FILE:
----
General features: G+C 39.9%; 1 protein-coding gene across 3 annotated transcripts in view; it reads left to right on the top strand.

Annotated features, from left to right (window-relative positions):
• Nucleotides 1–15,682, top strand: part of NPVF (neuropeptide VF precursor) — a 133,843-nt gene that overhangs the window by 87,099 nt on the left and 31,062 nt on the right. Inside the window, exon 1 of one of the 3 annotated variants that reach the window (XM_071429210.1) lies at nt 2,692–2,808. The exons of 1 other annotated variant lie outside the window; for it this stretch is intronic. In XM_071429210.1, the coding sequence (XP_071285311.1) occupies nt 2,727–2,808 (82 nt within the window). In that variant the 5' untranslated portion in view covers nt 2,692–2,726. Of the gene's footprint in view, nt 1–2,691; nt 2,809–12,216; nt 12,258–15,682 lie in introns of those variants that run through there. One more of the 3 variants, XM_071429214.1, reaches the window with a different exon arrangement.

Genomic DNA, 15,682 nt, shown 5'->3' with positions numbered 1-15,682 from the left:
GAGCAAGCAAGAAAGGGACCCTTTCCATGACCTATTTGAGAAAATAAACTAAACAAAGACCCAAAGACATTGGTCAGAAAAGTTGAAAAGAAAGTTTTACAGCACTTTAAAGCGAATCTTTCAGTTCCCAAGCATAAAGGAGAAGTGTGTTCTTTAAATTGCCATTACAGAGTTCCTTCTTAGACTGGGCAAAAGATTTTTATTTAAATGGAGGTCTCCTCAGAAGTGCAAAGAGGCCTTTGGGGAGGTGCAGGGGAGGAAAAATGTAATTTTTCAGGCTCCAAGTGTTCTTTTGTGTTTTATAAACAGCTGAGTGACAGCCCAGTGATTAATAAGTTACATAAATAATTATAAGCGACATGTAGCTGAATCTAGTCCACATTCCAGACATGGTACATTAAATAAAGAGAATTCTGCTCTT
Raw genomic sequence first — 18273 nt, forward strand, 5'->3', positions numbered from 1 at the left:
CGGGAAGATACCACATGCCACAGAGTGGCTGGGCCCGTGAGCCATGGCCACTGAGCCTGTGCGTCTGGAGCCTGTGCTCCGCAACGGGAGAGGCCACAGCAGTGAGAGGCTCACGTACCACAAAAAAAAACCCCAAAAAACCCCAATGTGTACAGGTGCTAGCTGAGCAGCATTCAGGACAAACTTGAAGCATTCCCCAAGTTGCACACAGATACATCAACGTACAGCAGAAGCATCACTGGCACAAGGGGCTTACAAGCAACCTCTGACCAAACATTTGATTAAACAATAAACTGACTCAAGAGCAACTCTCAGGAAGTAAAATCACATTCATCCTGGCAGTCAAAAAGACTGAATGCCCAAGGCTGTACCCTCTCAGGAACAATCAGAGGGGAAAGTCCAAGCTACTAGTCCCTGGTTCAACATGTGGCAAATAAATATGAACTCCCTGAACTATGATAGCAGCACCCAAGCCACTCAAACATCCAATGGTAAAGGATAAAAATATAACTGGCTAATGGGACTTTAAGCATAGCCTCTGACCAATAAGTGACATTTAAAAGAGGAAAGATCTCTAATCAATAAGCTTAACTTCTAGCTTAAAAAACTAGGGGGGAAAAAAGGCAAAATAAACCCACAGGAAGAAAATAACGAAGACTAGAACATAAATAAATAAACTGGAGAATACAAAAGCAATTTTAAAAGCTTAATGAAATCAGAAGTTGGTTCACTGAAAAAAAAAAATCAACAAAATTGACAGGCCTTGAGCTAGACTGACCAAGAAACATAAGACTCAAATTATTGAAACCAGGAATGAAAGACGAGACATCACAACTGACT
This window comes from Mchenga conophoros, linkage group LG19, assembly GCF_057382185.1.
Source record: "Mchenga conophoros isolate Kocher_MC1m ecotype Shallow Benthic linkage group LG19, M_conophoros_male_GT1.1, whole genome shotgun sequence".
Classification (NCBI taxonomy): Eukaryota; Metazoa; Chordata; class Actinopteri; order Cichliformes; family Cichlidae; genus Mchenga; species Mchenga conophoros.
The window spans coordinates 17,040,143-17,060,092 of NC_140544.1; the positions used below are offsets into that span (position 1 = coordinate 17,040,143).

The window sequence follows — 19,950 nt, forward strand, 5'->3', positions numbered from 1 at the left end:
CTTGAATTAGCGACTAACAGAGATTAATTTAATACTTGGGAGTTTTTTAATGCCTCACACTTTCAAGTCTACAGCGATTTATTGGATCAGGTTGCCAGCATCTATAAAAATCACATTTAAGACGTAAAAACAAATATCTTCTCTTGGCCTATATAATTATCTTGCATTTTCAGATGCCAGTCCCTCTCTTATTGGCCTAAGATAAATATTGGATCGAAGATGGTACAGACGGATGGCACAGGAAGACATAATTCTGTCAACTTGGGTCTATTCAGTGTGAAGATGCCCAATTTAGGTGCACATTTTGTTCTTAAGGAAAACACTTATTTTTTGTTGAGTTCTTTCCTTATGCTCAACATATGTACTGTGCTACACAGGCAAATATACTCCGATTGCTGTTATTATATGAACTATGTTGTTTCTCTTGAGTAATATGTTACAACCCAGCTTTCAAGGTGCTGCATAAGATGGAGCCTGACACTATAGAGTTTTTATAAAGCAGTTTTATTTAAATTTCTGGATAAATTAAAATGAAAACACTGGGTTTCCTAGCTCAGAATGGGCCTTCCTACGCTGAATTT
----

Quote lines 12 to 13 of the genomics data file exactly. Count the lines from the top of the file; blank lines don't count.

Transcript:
The window sequence follows — 19,950 nt, forward strand, 5'->3', positions numbered from 1 at the left end:
CTTGAATTAGCGACTAACAGAGATTAATTTAATACTTGGGAGTTTTTTAATGCCTCACACTTTCAAGTCTACAGCGATTTATTGGATCAGGTTGCCAGCATCTATAAAAATCACATTTAAGACGTAAAAACAAATATCTTCTCTTGGCCTATATAATTATCTTGCATTTTCAGATGCCAGTCCCTCTCTTATTGGCCTAAGATAAATATTGGATCGAAGATGGTACAGACGGATGGCACAGGAAGACATAATTCTGTCAACTTGGGTCTATTCAGTGTGAAGATGCCCAATTTAGGTGCACATTTTGTTCTTAAGGAAAACACTTATTTTTTGTTGAGTTCTTTCCTTATGCTCAACATATGTACTGTGCTACACAGGCAAATATACTCCGATTGCTGTTATTATATGAACTATGTTGTTTCTCTTGAGTAATATGTTACAACCCAGCTTTCAAGGTGCTGCATAAGATGGAGCCTGACACTATAGAGTTTTTATAAAGCAGTTTTATTTAAATTTCTGGATAAATTAAAATGAAAACACTGGGTTTCCTAGCTCAGAATGGGCCTTCCTACGCTGAATTT